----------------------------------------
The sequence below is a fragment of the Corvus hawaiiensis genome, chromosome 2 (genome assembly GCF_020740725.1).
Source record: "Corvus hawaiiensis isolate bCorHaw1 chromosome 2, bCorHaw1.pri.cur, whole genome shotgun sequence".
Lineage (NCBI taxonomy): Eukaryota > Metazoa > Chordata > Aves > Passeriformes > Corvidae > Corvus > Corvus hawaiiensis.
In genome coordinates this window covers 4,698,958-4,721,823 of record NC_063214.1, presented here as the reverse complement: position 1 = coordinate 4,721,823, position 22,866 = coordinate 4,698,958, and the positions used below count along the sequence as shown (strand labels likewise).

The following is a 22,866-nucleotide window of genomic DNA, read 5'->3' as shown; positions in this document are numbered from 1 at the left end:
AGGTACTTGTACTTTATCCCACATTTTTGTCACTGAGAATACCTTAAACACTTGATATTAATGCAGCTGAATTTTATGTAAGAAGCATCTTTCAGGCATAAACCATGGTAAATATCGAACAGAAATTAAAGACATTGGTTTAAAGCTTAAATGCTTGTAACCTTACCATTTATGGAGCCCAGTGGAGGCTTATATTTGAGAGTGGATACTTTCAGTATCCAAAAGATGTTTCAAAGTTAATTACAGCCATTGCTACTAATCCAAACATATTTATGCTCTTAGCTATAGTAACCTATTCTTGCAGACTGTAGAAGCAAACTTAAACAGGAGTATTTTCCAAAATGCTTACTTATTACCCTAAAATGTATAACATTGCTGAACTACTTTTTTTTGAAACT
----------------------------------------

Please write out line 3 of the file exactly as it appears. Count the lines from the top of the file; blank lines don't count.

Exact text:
Lineage (NCBI taxonomy): Eukaryota > Metazoa > Chordata > Aves > Passeriformes > Corvidae > Corvus > Corvus hawaiiensis.